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Peter Tomasi & Fernando Pasarin’s Green Lantern: Emerald Warriors (Review/Retrospective)

Emerald Warriors suffers a bit from being a rather obvious lead-in series to the War of the Green Lanterns crossover than DC was pushing for its space cops to coincide with the release of the Green Lantern film. It’s very clear that the book is written with an editorial mandate to establish certain characters and dynamics, and I think it suffers to a certain extent, because of this – to the point where the series wasn’t renewed as part of the DCnU relaunch, which makes it seem like the series never really existed as anything more than a tie-in to a large event, rather than a cosmic comic book in its own right. It’s a shame, because Peter Tomasi has been one of the most consistant second-tier writers at DC, and his Guy Gardner is second-to-none. Also, you know, it looks incredible.

A breath of fresh air...

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Geoff Johns’ Run on Green Lantern – Brightest Day (Review)

It must be difficult to follow an absolutely huge event like Blackest Night, which cemented Green Lantern as one of DC’s largest franchises (perhaps second only to the Batman books under Grant Morrison). After all, the gigantic crossover was the culmination of over five years of work by architect Geoff Johns, and it might have been easy for the writer to pack it all in and call it a day. However, he didn’t. This collection, covering the entire New Guardians story arc, is very clearly a bridge between two big Green Lantern events – Blackest Night and War of the Green Lanterns. It also works a launching pad for a whole host of other titles, from Brightest Day to Emerald Warriors to Green Lantern Corps. However, the collection works at its very best when it is smaller in scope, and more intimate – when it pauses to wonder what happens to a world-saving superhero when the heat of the great big galactic threat has passed.

Hal's still got really poor self-image...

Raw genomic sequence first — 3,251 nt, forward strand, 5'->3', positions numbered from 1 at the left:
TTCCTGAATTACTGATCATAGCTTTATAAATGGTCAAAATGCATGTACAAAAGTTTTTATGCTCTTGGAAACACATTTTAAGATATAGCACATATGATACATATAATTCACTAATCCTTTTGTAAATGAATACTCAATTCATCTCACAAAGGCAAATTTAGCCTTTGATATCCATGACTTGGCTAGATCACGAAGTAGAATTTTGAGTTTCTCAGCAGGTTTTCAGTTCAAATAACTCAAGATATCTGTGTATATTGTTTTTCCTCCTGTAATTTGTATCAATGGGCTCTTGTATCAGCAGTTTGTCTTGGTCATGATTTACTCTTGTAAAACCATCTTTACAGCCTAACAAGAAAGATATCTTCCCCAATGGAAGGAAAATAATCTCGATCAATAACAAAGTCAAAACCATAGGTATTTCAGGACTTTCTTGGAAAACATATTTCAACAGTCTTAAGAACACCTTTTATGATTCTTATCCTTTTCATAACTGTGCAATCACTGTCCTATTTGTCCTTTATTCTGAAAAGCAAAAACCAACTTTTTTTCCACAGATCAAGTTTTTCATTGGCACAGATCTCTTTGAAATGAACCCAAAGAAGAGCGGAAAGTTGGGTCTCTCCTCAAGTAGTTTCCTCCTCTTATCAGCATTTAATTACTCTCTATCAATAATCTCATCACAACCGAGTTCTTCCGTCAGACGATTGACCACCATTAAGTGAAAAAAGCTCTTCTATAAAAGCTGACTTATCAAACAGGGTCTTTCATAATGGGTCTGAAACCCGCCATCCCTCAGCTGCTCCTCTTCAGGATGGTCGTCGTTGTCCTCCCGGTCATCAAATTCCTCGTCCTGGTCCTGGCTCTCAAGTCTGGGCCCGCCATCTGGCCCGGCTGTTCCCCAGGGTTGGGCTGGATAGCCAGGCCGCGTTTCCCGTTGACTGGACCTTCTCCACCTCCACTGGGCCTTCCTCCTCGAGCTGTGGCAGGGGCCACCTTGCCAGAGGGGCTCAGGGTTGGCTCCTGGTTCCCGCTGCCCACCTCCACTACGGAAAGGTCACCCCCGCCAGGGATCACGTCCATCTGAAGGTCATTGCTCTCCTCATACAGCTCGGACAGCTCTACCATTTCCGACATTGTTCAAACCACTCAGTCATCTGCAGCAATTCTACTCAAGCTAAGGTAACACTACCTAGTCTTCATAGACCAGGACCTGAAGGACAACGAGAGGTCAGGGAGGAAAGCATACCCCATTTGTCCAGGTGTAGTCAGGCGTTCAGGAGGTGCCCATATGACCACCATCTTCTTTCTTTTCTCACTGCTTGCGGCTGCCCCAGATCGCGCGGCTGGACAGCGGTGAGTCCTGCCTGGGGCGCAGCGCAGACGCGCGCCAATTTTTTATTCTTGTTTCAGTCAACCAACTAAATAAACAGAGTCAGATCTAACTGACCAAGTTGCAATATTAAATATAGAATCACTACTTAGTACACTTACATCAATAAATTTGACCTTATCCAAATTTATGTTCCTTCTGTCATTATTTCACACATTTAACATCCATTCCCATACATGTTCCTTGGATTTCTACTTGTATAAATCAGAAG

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Brightest Day (Hardcover Vol. 1-3) (Review/Retrospective)

This January, I’m going to take a look at some of DC’s biggest “events.” This one’s not so much an “event” as a bi-weekly miniseries, but let’s count it anyway…

Balancing the internal storylines is a tough task for any anthology, especially one running over the course of an entire year. In this respect, 52 feels like the exception rather than the rule. It’s a fairly fundamental problem with Brightest Day that not all of the plotlines are interesting (and certainly not all of the time). It’s a rather strange phenomenon: the early issues try to balance the characters somewhat evenly across the issues, and feels somewhat awkward in trying to devote an equal amount of space to stories that aren’t equally compelling; on the other hand, the second and final thirds seems more comfortable devoting large stretches of single issues to certain characters (and to have other members of the ensemble go unheard from for issues at a time), which has the bizarre effect of meaning that a cliffhanger or two isn’t picked up for two or three chapters. It’s a tough balance to get right, and I’m sad to say that Brightest Day doesn’t acquit itself particularly admirably. It’s a shame, because there are some interesting ideas here.

Everything burns...

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The Crisis Surrounding “Crisis Crossovers”

We’re a bit late to the party, but this week we’ll be celebrating the 75th anniversary of DC Comics, with a look at the medium, the company and the characters in a selection of bonus features running Monday through Friday. This is one of those articles. Be sure to join us for the rest.

In 2012, we will witness the first true superhero crossover on the big screen, with Iron Man, Captain America and Thor joining forces as The Avengers to battle evil. The Hulk may even get in on the action. However,this sort of overlap is hardly new to the source material which will inform the film. It seems that the comic book medium is dominated by the crossover fad, with the two major companies churning out massive event after massive event. Is this a good thing which demonstrates the strength and flexibility of the monthly-publishing schedule, or does this style of writing only serve to make the medium even more insular?

Yeah, see how messy this picture looks? Multiply that by about 42 and that gives you the idea of the complexity we're looking at...

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